The opposite is true as well, a step-parent should not attempt to assume the role of parent simply because they are an adult who is married to the biological parent.

A parental bond is created at birth and is unbreakable. It doesn’t disappear when one of the parents isn’t living in the home any longer and it can’t be fabricated with someone new. This incredible bond is what keeps parents and children connected through all of the growing pains and lessons that are learned throughout childhood.

A step-parent doesn’t have that bond with the child. When there is a disagreement or fall-out between the step-parent and the step-child, it can cause irreversible damage.

Parent-Child Time

Family time is what every parent craves but it is equally important to support the child and their biological parent doing things on their own. They were together before the family became blended and it is imperative that the step-parent encouragethat special bond.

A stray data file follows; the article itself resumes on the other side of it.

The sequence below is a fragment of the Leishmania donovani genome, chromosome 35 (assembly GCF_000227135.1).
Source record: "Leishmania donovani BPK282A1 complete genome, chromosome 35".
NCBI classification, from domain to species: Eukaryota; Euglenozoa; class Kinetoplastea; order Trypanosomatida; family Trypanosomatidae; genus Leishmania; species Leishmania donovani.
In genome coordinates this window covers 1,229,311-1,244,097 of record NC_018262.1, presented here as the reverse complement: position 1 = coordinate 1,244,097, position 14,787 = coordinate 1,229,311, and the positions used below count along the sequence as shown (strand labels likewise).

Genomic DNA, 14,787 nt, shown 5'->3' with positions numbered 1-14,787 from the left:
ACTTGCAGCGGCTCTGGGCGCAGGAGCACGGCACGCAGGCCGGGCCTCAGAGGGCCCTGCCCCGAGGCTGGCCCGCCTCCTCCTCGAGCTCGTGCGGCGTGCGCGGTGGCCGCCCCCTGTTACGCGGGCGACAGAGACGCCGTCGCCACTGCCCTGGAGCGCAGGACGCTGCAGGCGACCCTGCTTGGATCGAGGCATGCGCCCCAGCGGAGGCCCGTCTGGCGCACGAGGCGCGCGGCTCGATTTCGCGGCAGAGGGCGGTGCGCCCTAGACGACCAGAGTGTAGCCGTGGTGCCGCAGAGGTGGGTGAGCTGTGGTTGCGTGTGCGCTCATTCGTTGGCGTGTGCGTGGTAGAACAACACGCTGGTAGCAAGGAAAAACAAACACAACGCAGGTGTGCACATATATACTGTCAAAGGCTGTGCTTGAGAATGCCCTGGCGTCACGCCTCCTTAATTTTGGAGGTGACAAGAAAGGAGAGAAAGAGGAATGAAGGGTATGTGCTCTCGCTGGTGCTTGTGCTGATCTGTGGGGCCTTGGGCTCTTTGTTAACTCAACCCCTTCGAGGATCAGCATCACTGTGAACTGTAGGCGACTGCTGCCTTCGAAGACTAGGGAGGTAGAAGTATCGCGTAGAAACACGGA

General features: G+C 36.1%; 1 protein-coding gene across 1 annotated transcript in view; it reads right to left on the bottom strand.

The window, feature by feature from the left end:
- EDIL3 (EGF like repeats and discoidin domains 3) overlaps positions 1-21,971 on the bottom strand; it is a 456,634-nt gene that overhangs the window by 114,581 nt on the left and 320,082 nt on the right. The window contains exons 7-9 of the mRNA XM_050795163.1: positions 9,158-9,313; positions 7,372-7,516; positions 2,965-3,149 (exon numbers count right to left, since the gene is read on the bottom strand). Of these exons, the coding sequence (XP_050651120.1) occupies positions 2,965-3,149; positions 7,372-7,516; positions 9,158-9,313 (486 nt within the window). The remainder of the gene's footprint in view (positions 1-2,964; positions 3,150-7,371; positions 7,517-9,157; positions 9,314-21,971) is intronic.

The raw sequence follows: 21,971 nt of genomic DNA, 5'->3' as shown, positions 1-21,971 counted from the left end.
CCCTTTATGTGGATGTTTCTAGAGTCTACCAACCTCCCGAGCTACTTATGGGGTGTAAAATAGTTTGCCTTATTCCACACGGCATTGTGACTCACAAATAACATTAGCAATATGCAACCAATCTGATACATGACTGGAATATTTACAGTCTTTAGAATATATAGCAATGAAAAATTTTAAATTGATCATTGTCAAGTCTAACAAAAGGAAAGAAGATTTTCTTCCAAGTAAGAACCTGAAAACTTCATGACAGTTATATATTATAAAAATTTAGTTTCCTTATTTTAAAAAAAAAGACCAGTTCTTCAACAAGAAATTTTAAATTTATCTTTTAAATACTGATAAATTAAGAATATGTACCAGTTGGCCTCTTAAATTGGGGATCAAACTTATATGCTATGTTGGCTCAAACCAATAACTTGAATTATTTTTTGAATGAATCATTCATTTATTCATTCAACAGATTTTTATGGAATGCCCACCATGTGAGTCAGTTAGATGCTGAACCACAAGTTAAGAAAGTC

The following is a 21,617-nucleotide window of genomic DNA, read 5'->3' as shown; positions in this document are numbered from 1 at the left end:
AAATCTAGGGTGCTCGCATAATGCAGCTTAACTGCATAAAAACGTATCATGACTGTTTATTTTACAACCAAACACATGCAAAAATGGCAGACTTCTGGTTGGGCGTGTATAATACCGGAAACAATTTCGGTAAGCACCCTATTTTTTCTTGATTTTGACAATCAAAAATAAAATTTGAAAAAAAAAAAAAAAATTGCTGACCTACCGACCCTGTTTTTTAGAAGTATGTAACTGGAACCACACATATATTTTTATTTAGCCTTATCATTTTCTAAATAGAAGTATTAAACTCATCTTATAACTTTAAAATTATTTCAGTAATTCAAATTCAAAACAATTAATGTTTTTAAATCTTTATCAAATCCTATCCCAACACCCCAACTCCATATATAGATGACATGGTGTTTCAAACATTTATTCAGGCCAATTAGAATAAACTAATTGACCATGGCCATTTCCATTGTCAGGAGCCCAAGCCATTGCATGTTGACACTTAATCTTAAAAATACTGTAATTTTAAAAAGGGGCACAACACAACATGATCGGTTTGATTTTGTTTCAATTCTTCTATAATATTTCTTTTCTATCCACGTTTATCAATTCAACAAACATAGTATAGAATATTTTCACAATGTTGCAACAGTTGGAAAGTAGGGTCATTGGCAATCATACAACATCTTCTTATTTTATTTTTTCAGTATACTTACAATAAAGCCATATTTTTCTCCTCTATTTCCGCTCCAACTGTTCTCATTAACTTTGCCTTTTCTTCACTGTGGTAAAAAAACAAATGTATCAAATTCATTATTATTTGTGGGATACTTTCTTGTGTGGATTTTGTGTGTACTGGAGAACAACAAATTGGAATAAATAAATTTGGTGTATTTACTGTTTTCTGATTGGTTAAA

Children will become resentful of their biological parent and the step-parent if they feel like they have lost their personal place in their parent’s life.

father and son playing football
father and son playing football | Source

Special Time

There should be a certain time or activity that is reserved just for the child and their biological parent. This will make the other adjustments easier for everyone.

When they know that no matter what else is going on they will still get that one on one time with their parent it makes them feel wanted and valued.

This time is important for many reasons that go beyond the adjustment of adding a step-parent.

Children are more likely to discuss things that are going on in their lives when they know they will have a parent’s undivided attention on a regular basis.

Things like school, friends, fears and goals are all important things that a parent needs to keep up with so they can help to guide their kids through rough times and celebrate with them in good times.

Common Interests Between Step-Parents and Children

Bonding time is extremely important for the child and their biological parent but it is also important to connect with their step-parent.